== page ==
6400: Eating Time

May 10, 2019
By Grant Lindsley

Eating Time – Is running out the clock a viable tactic or an irritating gag?

In the first game of a double-header last weekend, the New York Empire employed a new strategy in the fourth quarter: run out the clock. It’s not a new tactic in other sports, but it hasn’t become widely popular in pro ultimate. Yet.

Soccer is the closest analog here. In both sports, player movement and the direction of travel are fluid – you can pass forward, backwards, and sideways – and there’s no time limit besides the game clock. In soccer, it’s a well-worn approach to pull back into a defensive formation and play keep-away in order to protect a lead.

In pro ultimate, this strategy hasn’t taken hold. Teams often race toward the highest tally possible, scoring at the first opportunity, regardless of a gap in score. That leads to offensive and defensive teams expending considerable energy, perhaps unnecessarily.

In the fourth quarter against the Philadelphia Phoenix, we asked ourselves a question. What if an offensive team could figure out how to hold the disc for a few minutes toward the end of the game? It would save the long, hard cuts that are customary to an offense that constantly attacks the endzone, and it’d spare the defense from having to step on the field at all.

The clock stops at the end of each quarter and in between points. That means a team could theoretically receive the disc on offense to begin the fourth quarter and run out the entire 12-minute clock, so long as they didn’t score or turn the disc over.

Those are two big “ifs.” When the Empire ran out the clock against the Phoenix on Saturday of the double-header, it worked: leading by eight goals in the fourth quarter, the Empire finally scored in 72 passes and successfully consumed four-and-a-half minutes of clock time.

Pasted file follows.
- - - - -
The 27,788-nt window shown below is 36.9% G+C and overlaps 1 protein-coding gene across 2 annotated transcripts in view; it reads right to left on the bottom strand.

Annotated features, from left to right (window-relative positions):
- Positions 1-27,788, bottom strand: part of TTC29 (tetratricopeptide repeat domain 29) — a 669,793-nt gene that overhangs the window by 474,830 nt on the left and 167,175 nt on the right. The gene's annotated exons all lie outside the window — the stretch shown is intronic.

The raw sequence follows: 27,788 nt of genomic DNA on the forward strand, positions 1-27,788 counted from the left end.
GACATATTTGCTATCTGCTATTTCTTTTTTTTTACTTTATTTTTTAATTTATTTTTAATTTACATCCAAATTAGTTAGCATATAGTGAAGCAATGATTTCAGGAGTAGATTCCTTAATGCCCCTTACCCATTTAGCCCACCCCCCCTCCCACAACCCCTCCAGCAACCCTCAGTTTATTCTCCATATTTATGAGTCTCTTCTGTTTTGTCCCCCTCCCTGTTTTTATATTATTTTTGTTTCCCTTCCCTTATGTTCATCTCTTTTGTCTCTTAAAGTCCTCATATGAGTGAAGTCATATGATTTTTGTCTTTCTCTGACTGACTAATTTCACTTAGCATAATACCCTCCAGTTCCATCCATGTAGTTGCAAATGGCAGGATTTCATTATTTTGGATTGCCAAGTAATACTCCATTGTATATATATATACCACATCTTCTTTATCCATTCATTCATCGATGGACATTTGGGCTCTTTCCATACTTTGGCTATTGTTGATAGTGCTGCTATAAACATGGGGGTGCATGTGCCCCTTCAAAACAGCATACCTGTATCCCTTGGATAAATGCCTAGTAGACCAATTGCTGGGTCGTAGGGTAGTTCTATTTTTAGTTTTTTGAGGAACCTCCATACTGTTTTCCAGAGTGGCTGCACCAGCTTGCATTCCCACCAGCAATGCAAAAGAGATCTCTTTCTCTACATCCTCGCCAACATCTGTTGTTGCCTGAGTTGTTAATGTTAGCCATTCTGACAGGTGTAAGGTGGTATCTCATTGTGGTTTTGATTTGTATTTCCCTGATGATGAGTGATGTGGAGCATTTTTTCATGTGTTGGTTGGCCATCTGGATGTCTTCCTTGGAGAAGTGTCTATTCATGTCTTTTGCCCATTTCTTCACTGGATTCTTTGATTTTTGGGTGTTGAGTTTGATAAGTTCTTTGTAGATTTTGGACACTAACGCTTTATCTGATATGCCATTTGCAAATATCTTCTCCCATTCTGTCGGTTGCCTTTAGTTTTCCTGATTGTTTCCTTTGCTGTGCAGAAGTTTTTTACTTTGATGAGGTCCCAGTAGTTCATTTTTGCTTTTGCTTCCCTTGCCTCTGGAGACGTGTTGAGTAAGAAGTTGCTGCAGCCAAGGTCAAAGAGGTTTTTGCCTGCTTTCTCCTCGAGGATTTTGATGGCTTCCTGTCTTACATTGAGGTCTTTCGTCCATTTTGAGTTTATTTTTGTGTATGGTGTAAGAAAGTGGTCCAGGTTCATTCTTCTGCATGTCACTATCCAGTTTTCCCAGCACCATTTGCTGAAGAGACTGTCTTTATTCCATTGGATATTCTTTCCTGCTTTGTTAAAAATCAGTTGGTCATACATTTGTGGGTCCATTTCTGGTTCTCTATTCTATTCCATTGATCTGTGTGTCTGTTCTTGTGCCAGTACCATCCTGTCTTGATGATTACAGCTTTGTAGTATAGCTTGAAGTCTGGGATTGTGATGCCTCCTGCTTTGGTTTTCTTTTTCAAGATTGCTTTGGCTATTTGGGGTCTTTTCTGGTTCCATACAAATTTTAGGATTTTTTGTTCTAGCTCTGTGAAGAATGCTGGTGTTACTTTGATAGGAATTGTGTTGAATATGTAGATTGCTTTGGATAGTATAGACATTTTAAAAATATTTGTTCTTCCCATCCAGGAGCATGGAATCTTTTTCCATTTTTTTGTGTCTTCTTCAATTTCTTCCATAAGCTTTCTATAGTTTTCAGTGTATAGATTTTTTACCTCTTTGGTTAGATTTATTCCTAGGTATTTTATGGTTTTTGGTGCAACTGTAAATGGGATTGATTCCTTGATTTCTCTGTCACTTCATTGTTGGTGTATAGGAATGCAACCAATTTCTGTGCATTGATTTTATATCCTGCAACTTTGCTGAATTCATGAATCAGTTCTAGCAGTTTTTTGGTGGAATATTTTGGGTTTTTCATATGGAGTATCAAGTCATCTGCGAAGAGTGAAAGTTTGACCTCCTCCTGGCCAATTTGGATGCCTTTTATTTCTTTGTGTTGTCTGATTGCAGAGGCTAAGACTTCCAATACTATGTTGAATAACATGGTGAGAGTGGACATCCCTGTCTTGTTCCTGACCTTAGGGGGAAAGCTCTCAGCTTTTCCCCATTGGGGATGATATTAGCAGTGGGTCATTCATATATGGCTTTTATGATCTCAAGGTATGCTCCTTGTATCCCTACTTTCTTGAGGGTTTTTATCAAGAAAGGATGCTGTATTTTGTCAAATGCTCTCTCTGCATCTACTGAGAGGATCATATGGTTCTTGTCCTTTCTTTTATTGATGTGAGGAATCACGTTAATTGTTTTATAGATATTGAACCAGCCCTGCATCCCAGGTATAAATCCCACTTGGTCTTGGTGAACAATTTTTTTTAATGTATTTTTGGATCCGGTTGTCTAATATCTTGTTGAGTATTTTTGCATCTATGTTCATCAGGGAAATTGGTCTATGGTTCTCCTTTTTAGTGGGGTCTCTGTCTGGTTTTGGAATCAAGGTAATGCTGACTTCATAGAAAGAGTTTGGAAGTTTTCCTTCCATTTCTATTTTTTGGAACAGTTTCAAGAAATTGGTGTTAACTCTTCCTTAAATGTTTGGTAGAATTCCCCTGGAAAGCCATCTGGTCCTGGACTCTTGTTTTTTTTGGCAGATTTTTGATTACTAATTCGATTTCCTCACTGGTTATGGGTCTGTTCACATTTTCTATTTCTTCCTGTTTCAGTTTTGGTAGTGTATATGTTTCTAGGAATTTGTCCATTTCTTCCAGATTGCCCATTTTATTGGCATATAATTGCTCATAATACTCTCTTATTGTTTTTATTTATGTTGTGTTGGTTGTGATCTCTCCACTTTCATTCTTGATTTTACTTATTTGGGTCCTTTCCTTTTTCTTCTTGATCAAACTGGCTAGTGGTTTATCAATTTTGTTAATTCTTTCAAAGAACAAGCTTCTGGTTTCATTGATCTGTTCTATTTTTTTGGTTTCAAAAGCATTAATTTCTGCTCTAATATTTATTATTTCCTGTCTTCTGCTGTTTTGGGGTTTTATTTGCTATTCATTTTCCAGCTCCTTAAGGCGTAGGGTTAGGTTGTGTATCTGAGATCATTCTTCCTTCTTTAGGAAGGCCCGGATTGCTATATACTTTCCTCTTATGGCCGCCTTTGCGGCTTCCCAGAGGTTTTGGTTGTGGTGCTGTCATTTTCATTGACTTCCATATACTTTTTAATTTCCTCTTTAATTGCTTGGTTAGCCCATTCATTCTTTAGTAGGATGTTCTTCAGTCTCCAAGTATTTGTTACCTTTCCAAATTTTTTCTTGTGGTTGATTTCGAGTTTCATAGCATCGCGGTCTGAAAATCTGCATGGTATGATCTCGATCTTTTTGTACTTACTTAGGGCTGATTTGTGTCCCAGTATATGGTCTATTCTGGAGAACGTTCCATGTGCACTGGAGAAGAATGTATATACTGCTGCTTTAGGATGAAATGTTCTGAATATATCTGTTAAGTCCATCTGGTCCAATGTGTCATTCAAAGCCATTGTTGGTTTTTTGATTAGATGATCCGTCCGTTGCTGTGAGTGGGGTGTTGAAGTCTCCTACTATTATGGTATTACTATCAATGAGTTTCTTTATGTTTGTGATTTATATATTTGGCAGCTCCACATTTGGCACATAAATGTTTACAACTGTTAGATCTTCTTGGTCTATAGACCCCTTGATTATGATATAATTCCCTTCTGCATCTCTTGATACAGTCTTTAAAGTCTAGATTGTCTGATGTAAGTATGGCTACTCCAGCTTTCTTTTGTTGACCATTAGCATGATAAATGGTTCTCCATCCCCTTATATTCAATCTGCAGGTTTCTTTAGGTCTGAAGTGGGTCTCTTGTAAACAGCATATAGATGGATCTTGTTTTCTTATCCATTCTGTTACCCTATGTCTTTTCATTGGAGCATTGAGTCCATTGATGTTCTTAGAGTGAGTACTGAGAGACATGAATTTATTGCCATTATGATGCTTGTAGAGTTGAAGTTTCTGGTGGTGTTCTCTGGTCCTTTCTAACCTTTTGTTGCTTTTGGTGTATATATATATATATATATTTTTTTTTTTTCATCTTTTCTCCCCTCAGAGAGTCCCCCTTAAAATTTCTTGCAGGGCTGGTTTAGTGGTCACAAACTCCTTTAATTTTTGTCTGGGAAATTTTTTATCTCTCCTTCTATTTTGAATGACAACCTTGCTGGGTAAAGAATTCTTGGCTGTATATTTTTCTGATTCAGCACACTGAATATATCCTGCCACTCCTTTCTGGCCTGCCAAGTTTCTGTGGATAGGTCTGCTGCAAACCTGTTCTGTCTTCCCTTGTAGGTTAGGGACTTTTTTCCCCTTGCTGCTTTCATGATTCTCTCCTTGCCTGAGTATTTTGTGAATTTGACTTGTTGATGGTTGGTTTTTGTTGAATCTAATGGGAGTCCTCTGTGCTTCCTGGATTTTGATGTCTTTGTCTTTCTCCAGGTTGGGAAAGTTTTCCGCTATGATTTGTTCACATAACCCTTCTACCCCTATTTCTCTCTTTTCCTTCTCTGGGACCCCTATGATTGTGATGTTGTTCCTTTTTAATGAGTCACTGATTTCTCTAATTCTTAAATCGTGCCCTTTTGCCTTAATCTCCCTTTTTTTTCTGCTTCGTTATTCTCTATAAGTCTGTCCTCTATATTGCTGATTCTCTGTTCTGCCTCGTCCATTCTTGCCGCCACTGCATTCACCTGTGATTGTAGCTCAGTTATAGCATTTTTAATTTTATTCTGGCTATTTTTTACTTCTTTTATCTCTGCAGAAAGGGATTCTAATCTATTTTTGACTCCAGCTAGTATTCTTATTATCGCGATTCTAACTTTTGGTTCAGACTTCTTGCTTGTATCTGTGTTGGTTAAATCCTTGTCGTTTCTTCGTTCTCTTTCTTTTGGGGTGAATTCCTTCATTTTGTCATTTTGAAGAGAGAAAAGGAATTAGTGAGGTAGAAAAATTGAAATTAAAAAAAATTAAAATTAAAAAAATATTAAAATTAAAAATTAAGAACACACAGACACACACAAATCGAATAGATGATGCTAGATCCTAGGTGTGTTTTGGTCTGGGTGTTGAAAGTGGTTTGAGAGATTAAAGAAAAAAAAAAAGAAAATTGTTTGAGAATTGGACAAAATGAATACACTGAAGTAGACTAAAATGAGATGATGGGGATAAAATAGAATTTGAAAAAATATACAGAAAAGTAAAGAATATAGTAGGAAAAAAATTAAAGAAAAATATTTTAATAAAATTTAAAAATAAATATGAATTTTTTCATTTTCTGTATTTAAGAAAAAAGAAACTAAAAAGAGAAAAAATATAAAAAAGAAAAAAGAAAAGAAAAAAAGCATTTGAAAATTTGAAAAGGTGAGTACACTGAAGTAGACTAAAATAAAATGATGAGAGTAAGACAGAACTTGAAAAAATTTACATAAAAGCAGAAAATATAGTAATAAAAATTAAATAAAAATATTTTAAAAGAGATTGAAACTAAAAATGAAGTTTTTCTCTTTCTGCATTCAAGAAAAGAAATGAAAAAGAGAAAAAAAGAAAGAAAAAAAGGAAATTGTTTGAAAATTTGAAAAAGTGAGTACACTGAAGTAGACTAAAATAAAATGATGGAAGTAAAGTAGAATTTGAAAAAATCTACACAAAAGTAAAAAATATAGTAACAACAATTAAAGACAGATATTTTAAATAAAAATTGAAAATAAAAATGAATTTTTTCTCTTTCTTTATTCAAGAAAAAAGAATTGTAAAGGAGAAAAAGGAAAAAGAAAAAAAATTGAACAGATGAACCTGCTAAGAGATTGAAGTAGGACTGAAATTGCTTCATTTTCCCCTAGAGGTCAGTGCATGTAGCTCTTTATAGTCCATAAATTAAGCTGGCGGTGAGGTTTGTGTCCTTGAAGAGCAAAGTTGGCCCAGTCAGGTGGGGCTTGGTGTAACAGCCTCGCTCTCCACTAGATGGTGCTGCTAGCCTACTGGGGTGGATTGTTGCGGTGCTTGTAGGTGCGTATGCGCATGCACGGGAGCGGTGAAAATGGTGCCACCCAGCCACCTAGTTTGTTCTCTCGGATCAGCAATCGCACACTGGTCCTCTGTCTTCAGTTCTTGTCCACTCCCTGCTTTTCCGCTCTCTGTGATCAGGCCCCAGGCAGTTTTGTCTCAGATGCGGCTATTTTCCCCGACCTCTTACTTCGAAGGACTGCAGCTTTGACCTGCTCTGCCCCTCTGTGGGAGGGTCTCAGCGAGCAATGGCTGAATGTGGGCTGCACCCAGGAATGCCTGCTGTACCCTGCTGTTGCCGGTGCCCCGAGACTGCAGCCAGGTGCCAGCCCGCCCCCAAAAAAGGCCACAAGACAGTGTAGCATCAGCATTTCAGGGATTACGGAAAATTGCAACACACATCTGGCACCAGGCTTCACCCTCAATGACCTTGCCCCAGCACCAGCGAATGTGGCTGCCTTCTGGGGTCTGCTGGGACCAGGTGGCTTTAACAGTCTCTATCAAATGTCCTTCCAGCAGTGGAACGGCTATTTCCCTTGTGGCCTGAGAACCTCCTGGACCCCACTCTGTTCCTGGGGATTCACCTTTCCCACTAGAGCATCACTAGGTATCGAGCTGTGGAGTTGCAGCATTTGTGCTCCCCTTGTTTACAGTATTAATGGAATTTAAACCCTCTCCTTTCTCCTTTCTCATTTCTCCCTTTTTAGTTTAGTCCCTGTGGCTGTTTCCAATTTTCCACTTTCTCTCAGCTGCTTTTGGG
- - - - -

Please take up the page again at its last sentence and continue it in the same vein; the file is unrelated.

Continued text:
Ben Katz, who eventually threw the goal to complete the marathon point and was consulted for this piece, emphasized the small cuts around the disc that did not advance the disc toward the endzone but were crucial to resetting the seven-second stall-count. “Beau [Kittredge] just [stood] three yards behind our normal dump the entire point,” he said.

But the next day, the Empire screwed it up (or rather, I screwed it up, as the overzealous experimenter, advocating prematurely for a shiny new tactic that had worked the day before). The offense swung the disc back and forth for a couple minutes against the Montreal Royal but then turned the disc over, which gave the Royal a chance to score against an Empire offense that was fatigued from playing for the last two minutes straight. The offense had used the tactic too early in the fourth quarter and with too small of a lead. When the Royal mounted a late-game comeback, the offense had to abandon the strategy in favor of more standard, aggressive offense.

But the potential remains. Professional ultimate’s offensive schemes focus almost entirely on scoring. The epitome of this approach is the end-of-quarter jump-ball: a last-second pass floats into the endzone above a crowd of each teams’ tallest players, and all of them leap for it like schoolboys playing 500. It may not be pretty, but it is exciting. A possession-based scheme, on the other hand, offers an aesthetic counterbalance to the jump-ball. It displays precision, patience, and endurance that aren’t visible elsewhere.

Why not adopt the technique if it’s effective? There’s a time and place for 500, just as there’s a time and place for keep-away.

Granted, everyone likes keep away when they have the ball. Even when it worked against Phoenix, the sequence didn’t make the highlight reel. One boisterous Phoenix fan could be heard yelling complaints from the stands. Both of which beg the question of eating time: is it bothersome, or is it beautiful?

Probably both.